Scalloped Potatoes, Lightened Up

Most classic versions of this all-time favorite potato dish aren’t very figure-friendly, especially with boatloads of heavy cream and mounds of cheese. There are a few tricks to lighten things up—here’s how.
Related To:

Provencal Potato Gratin

Photo by: Tara Donne ©Food Network

Tara Donne, Food Network

Most classic versions of this all-time favorite potato dish aren’t very figure-friendly, especially with boatloads of heavy cream and mounds of cheese.  There are a few tricks to lighten things up—here’s how.

The Culprits

Classic versions of scalloped potatoes contain cups of half and half or heavy cream, piles of cheese, some pats of butter and sometimes even bacon or ham. Here’s a breakdown of the calories and fat:

  • Heavy cream (per cup): 830 calories, 89 grams fat (remember, many versions call for TWO cups)
  • Half-and-half (per cup):  310 calories, 28 grams fat
  • Grated Gruyere cheese (per cup):  450 calories, 35 grams fat (again, many recipes call for two cups)
  • Butter (per tablespoon):  100 calories, 12 grams fat
  • Bacon (3 ounces): 450 calories, 36 grams fat

On top of the ingredients listed above, don’t forget the star ingredient — the potatoes, of course.  If the recipe serves 6, this would bring the calories to at least 550 and 40 grams of fat per serving.

Simple Swaps
There are several ways to lighten things up.  Here are some ideas:
  • Instead of heavy cream use a combination of whole and low fat (1 percent) milk. Using half-and-half will save you more than 50 percent of the calories over using heavy cream or use a combo of the two.
  • Instead of drowning your potatoes in cheese, use about 1 to 2 tablespoons per person. Choose Gruyere, Swiss or Parmesan -- a sprinkle goes a long way.
  • Instead of bacon or ham, choose Canadian or turkey bacon and aim for about 1/2-ounce portions per person or just skip the meat altogether.
Recipes to try:
TELL US: How do you lighten up your scalloped potatoes?

Toby Amidor, MS, RD, CDN, is a registered dietitian and consultant who specializes in food safety and culinary nutrition. See Toby's full bio »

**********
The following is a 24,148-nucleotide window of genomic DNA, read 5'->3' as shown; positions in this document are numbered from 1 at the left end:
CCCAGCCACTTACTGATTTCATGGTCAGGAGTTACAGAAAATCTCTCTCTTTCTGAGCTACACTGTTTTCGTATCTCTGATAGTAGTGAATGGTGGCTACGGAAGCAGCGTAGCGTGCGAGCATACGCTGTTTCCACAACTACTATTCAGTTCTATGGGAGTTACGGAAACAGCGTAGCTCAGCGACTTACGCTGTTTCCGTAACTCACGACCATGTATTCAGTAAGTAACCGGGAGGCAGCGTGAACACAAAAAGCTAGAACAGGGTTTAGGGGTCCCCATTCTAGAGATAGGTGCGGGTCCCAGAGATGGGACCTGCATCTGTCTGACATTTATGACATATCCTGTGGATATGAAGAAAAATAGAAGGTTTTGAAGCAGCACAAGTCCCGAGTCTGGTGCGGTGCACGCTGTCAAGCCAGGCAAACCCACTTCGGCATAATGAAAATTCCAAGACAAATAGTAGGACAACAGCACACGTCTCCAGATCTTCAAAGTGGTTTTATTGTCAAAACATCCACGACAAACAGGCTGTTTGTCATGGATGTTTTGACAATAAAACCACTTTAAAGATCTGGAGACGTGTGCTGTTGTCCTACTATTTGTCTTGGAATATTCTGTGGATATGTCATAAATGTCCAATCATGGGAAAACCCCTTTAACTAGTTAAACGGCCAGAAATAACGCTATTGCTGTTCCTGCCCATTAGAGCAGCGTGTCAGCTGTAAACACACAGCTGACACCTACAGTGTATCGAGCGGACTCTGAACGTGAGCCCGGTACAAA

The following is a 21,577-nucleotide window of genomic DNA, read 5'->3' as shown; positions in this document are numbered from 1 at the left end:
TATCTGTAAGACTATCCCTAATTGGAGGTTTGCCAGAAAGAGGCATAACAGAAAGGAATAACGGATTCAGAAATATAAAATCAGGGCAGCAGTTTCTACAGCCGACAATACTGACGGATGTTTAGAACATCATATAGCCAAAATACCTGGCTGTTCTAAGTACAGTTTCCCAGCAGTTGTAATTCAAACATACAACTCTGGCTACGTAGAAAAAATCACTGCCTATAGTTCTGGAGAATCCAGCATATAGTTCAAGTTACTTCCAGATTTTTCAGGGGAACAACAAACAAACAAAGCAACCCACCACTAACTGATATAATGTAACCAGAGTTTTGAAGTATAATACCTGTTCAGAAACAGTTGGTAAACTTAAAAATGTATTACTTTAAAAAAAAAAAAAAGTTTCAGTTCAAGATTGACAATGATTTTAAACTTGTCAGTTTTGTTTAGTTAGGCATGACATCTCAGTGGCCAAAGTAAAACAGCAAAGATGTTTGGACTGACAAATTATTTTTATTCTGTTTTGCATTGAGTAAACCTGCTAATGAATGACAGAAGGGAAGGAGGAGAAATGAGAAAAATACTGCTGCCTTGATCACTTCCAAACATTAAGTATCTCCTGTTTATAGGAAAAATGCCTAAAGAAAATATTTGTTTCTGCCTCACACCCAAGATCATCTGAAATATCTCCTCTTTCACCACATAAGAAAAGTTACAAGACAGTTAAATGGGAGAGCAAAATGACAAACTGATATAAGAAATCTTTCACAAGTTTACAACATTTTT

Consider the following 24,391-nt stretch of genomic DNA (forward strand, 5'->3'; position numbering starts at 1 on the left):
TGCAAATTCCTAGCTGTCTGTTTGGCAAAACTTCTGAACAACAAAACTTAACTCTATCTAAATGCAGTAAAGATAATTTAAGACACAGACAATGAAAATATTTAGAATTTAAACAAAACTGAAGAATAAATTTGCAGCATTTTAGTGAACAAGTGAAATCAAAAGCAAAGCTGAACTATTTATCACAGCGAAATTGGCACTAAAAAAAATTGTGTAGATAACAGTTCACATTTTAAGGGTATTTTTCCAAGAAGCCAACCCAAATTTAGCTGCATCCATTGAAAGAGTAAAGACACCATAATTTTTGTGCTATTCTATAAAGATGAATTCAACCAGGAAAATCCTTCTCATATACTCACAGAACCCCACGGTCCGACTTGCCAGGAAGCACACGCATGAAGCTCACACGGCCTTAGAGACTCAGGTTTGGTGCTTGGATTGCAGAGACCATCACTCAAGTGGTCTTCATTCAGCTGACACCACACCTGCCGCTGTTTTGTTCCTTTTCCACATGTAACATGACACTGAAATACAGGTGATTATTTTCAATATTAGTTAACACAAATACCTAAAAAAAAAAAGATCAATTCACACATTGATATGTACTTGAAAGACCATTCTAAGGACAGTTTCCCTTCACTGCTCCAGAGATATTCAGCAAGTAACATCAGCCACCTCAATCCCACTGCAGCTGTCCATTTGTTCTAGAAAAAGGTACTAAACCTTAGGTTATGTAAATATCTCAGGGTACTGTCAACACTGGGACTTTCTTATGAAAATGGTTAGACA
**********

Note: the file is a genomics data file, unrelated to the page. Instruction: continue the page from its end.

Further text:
Keep Reading

Next Up

Say "Cheese": Bite Into Big Block of Cheese Day with These Gouda Recipes

Get the details on the White House's Big Block of Cheese Day, and find out how you can celebrate with comforting cheesy recipes.

How to Use Homemade Ricotta

Learn how to use homemade ricotta from Food Network Magazine, then make a cheesy sandwich.

The Beauty of Halloumi (and Other Melt-Resistant Cheeses)

Try frying non-melting cheeses like halloumi and paneer, or use them in place of their gooier counterparts on pizza.

Healthy Pregnancy: Foods to Avoid

What can't I eat now? That's one of the first questions that pops into your mind when you find out you're pregnant. Sure, you cut out the alcohol and avoid caffeine, but what about those foods that might have lurking bacteria? Here are some of the foods I skip to cut back the risks.

6 Ways to One-Up Side Dish Favorites with Cheese — Sensational Sides

Cheesy does it, cheese lovers. Instead of taking your favorite food by the block, use cheese to improve your favorite go-to side dishes.

Why We Love Cheese

Happy National Cheese Lover's Day! Find out why we love cheese, and how it can be a part of a healthy diet.

It's National Cheese Lover's Day! You Can Eat Cheese as Part of a Healthy Diet

It’s true: You can have your cheese and eat it, too, especially on this national food holiday.

Go for Lower-Fat Cheese, Sometimes

Hot Tips for cooking with cheese from Food Network Kitchens' Katherine Alford: Lower-fat cheeses like part-skim mozzarella may actually work better than fuller-fat versions on pizza.

Grilled Cheese, Lightened Up

Who doesn’t love the ooey-gooey goodness of a grilled cheese sandwich? You can enjoy the scrumptious combo of toasted bread and melted cheese without throwing your healthy eating plan out the window.